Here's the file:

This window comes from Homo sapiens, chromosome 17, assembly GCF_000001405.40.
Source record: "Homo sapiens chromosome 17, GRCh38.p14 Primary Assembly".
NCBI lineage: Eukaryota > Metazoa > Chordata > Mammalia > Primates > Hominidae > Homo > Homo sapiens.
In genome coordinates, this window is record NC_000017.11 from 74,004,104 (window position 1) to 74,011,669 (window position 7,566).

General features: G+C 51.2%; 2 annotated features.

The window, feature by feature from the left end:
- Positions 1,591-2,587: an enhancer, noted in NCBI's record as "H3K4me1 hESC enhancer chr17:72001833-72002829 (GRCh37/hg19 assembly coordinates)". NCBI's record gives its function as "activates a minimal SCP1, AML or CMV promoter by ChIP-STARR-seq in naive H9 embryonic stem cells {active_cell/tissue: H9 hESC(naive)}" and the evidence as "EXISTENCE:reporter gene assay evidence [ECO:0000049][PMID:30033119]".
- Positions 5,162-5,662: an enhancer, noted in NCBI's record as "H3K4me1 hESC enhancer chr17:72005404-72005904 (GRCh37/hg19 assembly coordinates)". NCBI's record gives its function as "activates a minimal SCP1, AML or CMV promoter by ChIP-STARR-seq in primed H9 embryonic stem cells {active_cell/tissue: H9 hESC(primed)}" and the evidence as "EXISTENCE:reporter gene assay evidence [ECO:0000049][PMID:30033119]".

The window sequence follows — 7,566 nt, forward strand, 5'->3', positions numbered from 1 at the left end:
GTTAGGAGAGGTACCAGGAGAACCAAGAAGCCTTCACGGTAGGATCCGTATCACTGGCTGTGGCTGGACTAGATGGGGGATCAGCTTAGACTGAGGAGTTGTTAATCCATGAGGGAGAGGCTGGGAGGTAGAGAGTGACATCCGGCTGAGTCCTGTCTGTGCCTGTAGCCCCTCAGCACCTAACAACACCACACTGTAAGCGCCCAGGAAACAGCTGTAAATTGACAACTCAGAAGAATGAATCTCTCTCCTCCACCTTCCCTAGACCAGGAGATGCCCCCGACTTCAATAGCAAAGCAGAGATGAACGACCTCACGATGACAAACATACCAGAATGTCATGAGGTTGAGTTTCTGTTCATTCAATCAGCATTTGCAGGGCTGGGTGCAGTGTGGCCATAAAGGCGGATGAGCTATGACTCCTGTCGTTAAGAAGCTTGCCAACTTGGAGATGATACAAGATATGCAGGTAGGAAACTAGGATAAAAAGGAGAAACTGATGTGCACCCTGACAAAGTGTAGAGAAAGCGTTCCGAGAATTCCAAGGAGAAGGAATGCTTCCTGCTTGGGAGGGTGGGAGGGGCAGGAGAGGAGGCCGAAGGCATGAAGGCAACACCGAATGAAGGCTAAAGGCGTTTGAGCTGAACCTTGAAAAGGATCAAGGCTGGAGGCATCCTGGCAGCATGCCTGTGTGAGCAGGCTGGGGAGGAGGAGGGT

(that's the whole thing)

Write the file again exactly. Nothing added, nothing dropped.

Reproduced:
This window comes from Homo sapiens, chromosome 17, assembly GCF_000001405.40.
Source record: "Homo sapiens chromosome 17, GRCh38.p14 Primary Assembly".
NCBI lineage: Eukaryota > Metazoa > Chordata > Mammalia > Primates > Hominidae > Homo > Homo sapiens.
In genome coordinates, this window is record NC_000017.11 from 74,004,104 (window position 1) to 74,011,669 (window position 7,566).

General features: G+C 51.2%; 2 annotated features.

The window, feature by feature from the left end:
- Positions 1,591-2,587: an enhancer, noted in NCBI's record as "H3K4me1 hESC enhancer chr17:72001833-72002829 (GRCh37/hg19 assembly coordinates)". NCBI's record gives its function as "activates a minimal SCP1, AML or CMV promoter by ChIP-STARR-seq in naive H9 embryonic stem cells {active_cell/tissue: H9 hESC(naive)}" and the evidence as "EXISTENCE:reporter gene assay evidence [ECO:0000049][PMID:30033119]".
- Positions 5,162-5,662: an enhancer, noted in NCBI's record as "H3K4me1 hESC enhancer chr17:72005404-72005904 (GRCh37/hg19 assembly coordinates)". NCBI's record gives its function as "activates a minimal SCP1, AML or CMV promoter by ChIP-STARR-seq in primed H9 embryonic stem cells {active_cell/tissue: H9 hESC(primed)}" and the evidence as "EXISTENCE:reporter gene assay evidence [ECO:0000049][PMID:30033119]".

The window sequence follows — 7,566 nt, forward strand, 5'->3', positions numbered from 1 at the left end:
GTTAGGAGAGGTACCAGGAGAACCAAGAAGCCTTCACGGTAGGATCCGTATCACTGGCTGTGGCTGGACTAGATGGGGGATCAGCTTAGACTGAGGAGTTGTTAATCCATGAGGGAGAGGCTGGGAGGTAGAGAGTGACATCCGGCTGAGTCCTGTCTGTGCCTGTAGCCCCTCAGCACCTAACAACACCACACTGTAAGCGCCCAGGAAACAGCTGTAAATTGACAACTCAGAAGAATGAATCTCTCTCCTCCACCTTCCCTAGACCAGGAGATGCCCCCGACTTCAATAGCAAAGCAGAGATGAACGACCTCACGATGACAAACATACCAGAATGTCATGAGGTTGAGTTTCTGTTCATTCAATCAGCATTTGCAGGGCTGGGTGCAGTGTGGCCATAAAGGCGGATGAGCTATGACTCCTGTCGTTAAGAAGCTTGCCAACTTGGAGATGATACAAGATATGCAGGTAGGAAACTAGGATAAAAAGGAGAAACTGATGTGCACCCTGACAAAGTGTAGAGAAAGCGTTCCGAGAATTCCAAGGAGAAGGAATGCTTCCTGCTTGGGAGGGTGGGAGGGGCAGGAGAGGAGGCCGAAGGCATGAAGGCAACACCGAATGAAGGCTAAAGGCGTTTGAGCTGAACCTTGAAAAGGATCAAGGCTGGAGGCATCCTGGCAGCATGCCTGTGTGAGCAGGCTGGGGAGGAGGAGGGT